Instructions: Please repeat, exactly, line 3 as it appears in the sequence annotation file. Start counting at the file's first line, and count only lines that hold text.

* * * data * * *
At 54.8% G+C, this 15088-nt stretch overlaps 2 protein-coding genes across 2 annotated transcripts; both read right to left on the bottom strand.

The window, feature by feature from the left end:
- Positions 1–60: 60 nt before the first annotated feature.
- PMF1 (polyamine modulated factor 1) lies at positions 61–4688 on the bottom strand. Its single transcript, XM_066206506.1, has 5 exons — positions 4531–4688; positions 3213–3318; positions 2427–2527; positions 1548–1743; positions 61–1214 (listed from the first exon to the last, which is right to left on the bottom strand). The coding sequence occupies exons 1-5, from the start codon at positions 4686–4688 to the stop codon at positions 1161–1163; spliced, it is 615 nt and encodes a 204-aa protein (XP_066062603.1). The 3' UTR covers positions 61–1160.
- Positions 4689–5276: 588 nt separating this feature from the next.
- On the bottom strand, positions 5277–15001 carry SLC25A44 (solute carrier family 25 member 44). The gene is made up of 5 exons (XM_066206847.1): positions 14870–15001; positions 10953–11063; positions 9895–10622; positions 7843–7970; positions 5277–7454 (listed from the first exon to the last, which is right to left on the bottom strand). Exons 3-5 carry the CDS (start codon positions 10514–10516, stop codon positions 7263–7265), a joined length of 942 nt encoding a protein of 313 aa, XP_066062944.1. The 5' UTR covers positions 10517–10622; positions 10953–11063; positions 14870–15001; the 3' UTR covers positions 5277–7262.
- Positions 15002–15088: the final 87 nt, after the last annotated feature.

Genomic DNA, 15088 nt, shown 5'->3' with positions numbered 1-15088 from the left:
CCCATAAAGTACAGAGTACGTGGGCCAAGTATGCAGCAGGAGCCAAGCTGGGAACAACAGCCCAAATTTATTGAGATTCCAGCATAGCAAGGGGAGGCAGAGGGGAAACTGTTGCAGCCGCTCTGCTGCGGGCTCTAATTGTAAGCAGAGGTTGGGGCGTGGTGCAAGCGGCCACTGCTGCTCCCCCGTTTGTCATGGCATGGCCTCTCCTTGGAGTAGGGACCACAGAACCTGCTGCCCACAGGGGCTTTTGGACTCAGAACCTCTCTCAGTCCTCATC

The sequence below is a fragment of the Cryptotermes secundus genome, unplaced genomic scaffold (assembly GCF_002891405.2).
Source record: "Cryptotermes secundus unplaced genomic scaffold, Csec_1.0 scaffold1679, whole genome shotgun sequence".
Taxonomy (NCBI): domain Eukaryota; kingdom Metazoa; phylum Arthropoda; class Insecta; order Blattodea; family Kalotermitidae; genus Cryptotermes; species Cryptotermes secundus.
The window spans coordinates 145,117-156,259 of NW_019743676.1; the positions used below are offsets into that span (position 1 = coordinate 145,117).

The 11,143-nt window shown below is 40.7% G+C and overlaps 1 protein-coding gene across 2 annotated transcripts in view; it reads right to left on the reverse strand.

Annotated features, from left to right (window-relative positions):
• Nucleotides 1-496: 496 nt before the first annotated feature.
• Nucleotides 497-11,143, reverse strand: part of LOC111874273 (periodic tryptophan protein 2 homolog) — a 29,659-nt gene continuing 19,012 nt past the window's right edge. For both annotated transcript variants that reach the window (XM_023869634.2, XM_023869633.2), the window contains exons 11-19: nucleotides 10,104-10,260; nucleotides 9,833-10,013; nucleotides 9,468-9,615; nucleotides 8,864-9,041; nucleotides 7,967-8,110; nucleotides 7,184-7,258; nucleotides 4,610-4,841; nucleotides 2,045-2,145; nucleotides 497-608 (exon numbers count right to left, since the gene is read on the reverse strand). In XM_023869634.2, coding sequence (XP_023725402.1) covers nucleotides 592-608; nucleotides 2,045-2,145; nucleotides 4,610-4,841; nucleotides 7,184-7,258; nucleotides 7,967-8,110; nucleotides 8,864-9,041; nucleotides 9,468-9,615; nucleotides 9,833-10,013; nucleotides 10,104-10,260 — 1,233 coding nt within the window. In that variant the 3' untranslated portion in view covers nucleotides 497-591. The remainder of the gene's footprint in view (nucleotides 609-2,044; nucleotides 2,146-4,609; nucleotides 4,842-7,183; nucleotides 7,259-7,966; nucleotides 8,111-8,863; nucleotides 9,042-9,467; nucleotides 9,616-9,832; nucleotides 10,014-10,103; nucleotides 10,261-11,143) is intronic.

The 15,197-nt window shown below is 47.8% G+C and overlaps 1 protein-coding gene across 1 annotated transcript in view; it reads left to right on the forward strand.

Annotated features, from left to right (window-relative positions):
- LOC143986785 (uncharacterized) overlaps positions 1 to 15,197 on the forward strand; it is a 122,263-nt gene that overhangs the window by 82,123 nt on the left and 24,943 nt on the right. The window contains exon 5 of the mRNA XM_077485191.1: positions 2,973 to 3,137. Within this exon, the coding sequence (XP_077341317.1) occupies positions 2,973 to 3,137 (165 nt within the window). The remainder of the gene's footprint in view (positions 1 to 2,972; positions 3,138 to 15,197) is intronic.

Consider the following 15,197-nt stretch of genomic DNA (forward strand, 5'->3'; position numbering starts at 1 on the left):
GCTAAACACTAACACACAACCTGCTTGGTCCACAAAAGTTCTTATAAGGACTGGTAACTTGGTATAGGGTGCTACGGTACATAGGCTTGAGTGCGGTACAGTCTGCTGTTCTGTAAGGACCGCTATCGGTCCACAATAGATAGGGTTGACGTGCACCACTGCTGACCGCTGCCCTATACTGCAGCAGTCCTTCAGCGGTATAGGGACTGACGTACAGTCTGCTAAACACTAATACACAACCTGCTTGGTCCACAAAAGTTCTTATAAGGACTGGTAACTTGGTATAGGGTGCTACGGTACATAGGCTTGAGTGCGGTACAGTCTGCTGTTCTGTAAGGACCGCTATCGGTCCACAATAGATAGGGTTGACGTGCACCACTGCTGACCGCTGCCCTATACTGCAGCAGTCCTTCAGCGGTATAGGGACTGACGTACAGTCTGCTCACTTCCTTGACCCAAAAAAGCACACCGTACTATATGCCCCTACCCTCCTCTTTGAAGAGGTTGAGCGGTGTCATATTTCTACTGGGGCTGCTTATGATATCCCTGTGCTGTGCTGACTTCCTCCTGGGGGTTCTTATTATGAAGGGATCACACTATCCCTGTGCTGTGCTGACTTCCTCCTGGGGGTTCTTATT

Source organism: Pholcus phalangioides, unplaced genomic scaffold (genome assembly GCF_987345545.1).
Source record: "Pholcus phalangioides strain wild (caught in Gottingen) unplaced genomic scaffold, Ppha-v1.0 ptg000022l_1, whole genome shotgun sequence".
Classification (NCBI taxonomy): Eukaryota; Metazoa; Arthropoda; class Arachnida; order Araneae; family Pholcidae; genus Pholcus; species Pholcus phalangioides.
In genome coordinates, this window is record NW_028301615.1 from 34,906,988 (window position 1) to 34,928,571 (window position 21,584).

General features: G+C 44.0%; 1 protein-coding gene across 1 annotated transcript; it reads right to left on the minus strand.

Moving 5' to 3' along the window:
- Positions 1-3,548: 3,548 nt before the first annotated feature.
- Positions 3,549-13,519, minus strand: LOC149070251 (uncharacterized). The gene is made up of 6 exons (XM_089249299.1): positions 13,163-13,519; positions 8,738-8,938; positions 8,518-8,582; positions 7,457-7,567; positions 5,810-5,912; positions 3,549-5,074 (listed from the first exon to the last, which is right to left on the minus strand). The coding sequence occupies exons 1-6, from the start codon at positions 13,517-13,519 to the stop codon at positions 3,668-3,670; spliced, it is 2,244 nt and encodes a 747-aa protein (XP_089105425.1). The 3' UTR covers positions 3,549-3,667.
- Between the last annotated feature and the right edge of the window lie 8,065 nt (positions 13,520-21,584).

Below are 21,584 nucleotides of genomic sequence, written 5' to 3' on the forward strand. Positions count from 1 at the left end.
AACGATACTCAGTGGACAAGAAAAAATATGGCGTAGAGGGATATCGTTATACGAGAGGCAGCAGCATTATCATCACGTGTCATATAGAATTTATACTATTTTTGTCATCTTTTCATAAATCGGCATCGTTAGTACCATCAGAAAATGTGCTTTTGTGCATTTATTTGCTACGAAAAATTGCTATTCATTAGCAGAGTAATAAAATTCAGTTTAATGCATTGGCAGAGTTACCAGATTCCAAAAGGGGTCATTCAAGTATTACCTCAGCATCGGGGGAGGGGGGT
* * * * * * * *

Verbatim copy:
- Positions 1–60: 60 nt before the first annotated feature.